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The Bible

A book worth reading

by Gill Hartley (revised, originally published in 2007)

Suitable for Whole School (Pri)

Aims

To explore the variety and inspiration of the Bible.

Preparation and materials

  • You will need a Bible, preferably a good modern translation, inside a pocket, bag, briefcase or shopping bag.

  • Before the assembly, ask the children from two classes to bring one book each (on any subject) into the assembly. You may need some spare books because you will need 66 books in total, not including the Bible.

Assembly

  1. Ask the children from the two selected classes to bring their books to the front and pile them up one by one.

    Suggest that the rest of the children count the books out loud as they are piled up. You may wish to comment positively on some of the titles as they are piled up.

  2. When you have counted the books up to 66, ask the children if they would like to carry all those books at once. Tell them that you have 66 books in your pocket (or bag, briefcase or shopping bag) right now. Bring out the Bible and explain that it is not just one book, but 66.

  3. Ask the children if they know any of the titles of books in the Bible.

    Listen to a range of responses.

    Responses may include the Gospels (Matthew, Mark, Luke and John), Psalms and Genesis. Use any responses that you receive to demonstrate the different sorts of books in the Bible. For example:

    - the Gospels (Matthew, Mark, Luke and John) are stories about Jesus’ life (i.e. biography)
    - Psalms is a book of poetry or songs
    - Genesis contains stories about God’s people long ago (i.e. history)

    You might also want to talk about other sorts of books in the Bible, such as:

    - Proverbs, a book of wise sayings and mottoes
    - Acts of the Apostles, a book that contains stories about the first followers of Jesus (i.e. history)
    - the Epistles (such as Romans, Corinthians and Ephesians), letters that were written to the first Christian churches

  4. Illustrate some of the different sorts of literature in the Bible by reading some extracts from a good modern translation or children’s Bible. For example, you could read one of the stories of Jesus birth (such as Matthew 2), a poem or song (such as Psalm 23) and the beginning of the story of Noah (Genesis 6.9 onwards).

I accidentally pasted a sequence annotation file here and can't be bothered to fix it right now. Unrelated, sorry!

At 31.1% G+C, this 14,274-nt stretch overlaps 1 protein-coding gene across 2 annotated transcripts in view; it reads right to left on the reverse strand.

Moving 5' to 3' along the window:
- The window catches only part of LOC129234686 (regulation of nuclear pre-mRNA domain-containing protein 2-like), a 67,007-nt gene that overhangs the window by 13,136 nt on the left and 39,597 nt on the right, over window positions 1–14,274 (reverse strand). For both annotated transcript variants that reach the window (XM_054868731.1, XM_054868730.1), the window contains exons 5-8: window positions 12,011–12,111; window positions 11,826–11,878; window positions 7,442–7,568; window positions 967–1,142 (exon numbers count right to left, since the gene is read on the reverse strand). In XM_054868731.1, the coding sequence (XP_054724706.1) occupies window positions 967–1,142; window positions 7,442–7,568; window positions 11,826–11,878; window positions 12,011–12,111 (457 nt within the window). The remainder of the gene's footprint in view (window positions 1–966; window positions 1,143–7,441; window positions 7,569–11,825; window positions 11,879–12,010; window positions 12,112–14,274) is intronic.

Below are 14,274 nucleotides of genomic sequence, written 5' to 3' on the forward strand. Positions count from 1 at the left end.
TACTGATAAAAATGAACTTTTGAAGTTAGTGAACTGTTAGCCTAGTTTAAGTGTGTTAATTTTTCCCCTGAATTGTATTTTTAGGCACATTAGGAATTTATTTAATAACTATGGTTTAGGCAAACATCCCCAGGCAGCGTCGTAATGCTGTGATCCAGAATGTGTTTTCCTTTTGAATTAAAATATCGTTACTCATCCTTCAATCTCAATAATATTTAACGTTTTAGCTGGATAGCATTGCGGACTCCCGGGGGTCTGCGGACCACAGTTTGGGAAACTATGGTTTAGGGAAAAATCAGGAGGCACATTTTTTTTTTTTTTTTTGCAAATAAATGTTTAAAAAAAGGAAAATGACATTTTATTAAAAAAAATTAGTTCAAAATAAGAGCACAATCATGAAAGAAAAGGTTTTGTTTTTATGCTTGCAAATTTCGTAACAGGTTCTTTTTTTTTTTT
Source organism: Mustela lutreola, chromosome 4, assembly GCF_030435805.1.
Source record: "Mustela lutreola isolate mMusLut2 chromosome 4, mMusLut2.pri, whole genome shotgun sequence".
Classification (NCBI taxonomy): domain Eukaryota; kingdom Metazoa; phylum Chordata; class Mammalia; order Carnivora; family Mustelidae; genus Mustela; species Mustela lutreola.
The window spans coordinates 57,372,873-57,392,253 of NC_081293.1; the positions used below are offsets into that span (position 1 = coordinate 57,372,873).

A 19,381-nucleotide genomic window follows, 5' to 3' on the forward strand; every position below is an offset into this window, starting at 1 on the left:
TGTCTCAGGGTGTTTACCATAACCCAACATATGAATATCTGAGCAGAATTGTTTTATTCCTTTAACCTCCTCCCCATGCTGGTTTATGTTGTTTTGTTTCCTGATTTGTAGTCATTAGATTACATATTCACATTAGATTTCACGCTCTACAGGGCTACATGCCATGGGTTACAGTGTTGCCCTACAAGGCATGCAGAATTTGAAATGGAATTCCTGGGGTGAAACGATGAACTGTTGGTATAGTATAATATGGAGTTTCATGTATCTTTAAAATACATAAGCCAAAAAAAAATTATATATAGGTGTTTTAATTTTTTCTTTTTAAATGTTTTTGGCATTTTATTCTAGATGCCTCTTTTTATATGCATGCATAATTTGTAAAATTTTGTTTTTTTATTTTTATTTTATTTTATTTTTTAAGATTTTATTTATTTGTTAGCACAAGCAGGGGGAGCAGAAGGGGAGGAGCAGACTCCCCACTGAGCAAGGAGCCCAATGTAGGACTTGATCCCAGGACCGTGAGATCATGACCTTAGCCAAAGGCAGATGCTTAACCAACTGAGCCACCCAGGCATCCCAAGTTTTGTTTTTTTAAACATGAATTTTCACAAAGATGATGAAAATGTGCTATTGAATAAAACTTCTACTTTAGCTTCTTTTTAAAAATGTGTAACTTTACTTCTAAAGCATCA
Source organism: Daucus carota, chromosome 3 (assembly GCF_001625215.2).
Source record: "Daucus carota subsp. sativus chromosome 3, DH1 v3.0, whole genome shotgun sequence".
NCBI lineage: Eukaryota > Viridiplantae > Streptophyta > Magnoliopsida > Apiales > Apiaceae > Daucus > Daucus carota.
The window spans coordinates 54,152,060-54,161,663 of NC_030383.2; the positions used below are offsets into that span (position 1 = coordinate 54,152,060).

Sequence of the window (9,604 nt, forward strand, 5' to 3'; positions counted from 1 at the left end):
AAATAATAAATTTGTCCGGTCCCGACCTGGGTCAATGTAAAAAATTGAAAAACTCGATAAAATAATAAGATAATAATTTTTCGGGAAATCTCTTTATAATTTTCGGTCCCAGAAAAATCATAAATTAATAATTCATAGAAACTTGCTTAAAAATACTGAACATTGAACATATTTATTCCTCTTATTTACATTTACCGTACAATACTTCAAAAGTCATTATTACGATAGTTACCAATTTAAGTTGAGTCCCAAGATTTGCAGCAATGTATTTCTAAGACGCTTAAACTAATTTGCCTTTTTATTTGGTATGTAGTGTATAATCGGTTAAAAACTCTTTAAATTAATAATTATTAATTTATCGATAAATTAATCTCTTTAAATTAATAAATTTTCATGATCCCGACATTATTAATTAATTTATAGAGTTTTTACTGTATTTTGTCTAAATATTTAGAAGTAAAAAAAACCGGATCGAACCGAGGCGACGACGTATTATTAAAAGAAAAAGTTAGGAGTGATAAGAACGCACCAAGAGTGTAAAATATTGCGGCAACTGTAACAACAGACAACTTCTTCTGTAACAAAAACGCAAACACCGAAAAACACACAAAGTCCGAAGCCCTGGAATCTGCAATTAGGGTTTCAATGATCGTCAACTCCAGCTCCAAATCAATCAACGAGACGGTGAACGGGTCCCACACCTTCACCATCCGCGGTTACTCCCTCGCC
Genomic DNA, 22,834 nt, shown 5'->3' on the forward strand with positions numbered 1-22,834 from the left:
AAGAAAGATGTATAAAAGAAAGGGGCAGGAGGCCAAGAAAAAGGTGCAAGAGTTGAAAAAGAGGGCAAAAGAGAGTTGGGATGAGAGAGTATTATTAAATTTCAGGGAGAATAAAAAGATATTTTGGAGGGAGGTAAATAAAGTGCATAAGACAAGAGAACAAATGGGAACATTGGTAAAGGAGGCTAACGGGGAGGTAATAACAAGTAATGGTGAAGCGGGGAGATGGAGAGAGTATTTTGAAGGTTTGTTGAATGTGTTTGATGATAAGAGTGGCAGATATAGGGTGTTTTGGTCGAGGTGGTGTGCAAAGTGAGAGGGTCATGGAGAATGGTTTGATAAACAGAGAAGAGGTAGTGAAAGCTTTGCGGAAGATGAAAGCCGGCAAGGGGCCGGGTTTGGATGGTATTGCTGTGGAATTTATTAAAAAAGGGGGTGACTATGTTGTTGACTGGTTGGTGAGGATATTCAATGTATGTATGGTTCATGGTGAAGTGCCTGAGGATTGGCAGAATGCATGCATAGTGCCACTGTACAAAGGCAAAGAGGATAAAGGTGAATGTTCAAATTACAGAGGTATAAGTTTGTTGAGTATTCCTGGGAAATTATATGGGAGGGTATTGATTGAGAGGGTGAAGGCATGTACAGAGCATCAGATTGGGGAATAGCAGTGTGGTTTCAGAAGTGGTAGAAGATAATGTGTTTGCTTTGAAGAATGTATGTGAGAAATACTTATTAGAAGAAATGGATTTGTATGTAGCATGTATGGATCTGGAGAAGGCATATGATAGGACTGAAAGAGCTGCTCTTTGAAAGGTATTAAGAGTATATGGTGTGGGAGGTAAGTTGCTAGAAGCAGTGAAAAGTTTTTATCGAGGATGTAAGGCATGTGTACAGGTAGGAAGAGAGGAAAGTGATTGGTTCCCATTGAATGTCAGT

5. Briefly explore with the children the division of the Bible into two sections: the Old Testament, which describes the time before Jesus was born, and the New Testament, which tells the story of Jesus and what his followers did after he died.

  6. Ask what this collection of books called the Bible is for. After considering whatever answers you receive, explain that Christians consider the Bible to be a special book. They believe that God inspired all of its various authors to write it to teach them what God is like.

  7. Explain that other religions also use the Bible: the Old Testament is the special book of the Jewish people.

Time for reflection

Ask the children to think about what they like to read.

Ask them to name the best book they have ever read.

Listen to a range of responses.

Ask the children why they enjoy that book so much.

Listen to a range of responses.

Ask the children if they prefer poems or stories, fact or fiction.

Listen to a range of responses.

Point out that Christians believe that the Bible is true and teaches them how to have a relationship with God and with other people. They believe that it is a guide for their lives, that it is powerful and that it can change the lives of those who read it.

Prayer
Dear God,
Thank you for books and for writing.
Thank you for the knowledge, fun, beauty and magic of stories, history, information and all types of writing.
Thank you for the Bible with all its different parts.
Amen.

Publication date: February 2019   (Vol.21 No.2)    Published by SPCK, London, UK.
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